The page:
Column: A few adjustments could level hunting’s playing field
Published 12:00 am Monday, November 11, 2002
Every now and again, I feel compelled to write a more serious column instead of lacing my words with my sarcastic brand of humor. This, however, is not one of those times.
Hunting season is upon us, and soon all kinds of hunters will be out hunting deer. I have never hunted, and have no intention of starting. It simply does not interest me. However, I don’t have anything against people who do like to hunt. How they spend their time is their business.
What I don’t understand, though, is how some hunters can consider what they do a sport. Let’s be truthful. Hunting is an activity. It is not, by any definition, a sport. Hunting is a situation in which a bunch of armed hunters wait for an unarmed animal to wander into their range of vision so they can shoot it. Anyone who knows how to fire a weapon can shoot at an unsuspecting target. That sounds a little one-sided.
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Now before I upset any NRA members, let me clarify one thing before you call Charlton Heston. I am not calling for a ban on either guns or hunting. I’m just calling for a ban on referring to it in its present form as a sport.
However, I am not one to complain without offering a solution. I have a few suggestions that would create a more level playing field and make hunting somewhat more sportsmanlike.
My first suggestion is to go hunting without a gun. After all, the only weapons the animals have are what nature gave them. Imagine the challenge in tracking, running after and catching a 10-point buck or a mountain lion. If you can run fast enough, you wouldn’t even have to lose the element of surprise.
My next suggestion is to omit the use of products to attract animals. They make liquid scents-in-a-bottle that attract whatever type of animal you are hunting. They also make products to imitate animal sounds, and for some animals, decoys. If you want a challenge, stop being lazy and track the animal yourself. How would you like to walk into what appeared to be a popular restaurant with all kinds of customers, only to instead discover a predator lying in wait for you?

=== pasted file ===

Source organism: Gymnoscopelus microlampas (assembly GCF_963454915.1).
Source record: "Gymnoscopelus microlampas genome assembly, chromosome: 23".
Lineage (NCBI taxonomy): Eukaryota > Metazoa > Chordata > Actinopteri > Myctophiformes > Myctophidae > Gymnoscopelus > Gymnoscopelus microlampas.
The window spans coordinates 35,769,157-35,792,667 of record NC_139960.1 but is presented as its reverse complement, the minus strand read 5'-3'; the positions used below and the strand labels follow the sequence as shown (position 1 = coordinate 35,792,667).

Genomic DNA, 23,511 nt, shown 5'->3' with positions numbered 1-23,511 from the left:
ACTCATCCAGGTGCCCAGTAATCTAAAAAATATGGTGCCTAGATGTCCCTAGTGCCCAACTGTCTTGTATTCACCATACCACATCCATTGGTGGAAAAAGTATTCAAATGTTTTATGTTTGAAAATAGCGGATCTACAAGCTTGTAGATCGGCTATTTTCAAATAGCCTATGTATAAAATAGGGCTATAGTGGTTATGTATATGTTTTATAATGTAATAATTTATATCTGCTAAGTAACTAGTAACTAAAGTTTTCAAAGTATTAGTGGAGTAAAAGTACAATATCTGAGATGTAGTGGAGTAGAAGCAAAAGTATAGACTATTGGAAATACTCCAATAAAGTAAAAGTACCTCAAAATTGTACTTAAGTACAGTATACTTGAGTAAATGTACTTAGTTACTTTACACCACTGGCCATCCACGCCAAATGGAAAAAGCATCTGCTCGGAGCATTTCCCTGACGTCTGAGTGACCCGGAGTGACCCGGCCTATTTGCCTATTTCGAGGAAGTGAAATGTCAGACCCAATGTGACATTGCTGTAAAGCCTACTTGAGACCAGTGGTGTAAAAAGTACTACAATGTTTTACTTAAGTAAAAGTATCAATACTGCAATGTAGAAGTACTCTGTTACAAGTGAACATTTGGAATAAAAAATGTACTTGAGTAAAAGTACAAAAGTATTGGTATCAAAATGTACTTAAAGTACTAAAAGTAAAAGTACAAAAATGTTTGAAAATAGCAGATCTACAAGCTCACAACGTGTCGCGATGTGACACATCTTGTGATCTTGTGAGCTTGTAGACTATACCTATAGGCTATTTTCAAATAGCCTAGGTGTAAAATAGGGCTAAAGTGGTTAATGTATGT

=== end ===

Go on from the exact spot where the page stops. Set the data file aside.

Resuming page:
I also would suggest refraining from the use of products that mask human scents, something most animals recognize as trouble. Unless you are willing to hunt blindfolded. Hindering an animal’s use of its sense of smell would be approximately equal to taking away a hunter’s sense of sight.
And how about modifying the use of camouflage? Hunters wear camouflage clothing so the animals cannot see them. Then they wear bright orange so the other hunters can see them. My suggestion is to use one or the other &045; but not both.
And as long as we’re making hunting into a real sport, let’s take a cue from a few other sports. Setting up concession stands would be a start. However, to make them profitable, those hunting in the area would not be allowed to bring their own lunch or beverages inside. They could instead purchase a $5 hot dog or a $4 soft drink.
Mount speakers throughout the forest, and every now and then blast a few sports songs, such as “Who Let the Dogs Out,” “Welcome to the Jungle,” or “We Will Rock You.” Granted, this might scare the animals away from the immediate area, but it would at least get everyone psyched up about the project.
Set up stadium seating, and turn hunting into a spectator sport. That way you could have your $5 hot dog and $4 soda brought right to you, without having to get up. And sell souvenirs, too &045; like those airhorns used at football games. That way, spectators could show support for their favorite hunter.
Hunting may not be a sport, but using some of these ideas might help it to become one. And just for the record, yes, I am a meat eater. And no, I don’t track down my own cattle every time I want a hamburger. But then again, I don’t consider eating meat to be sport. Unless, of course, it’s an eating contest. But that’s another story altogether.
Dustin Petersen is an Albert Lea resident. His column appears Mondays.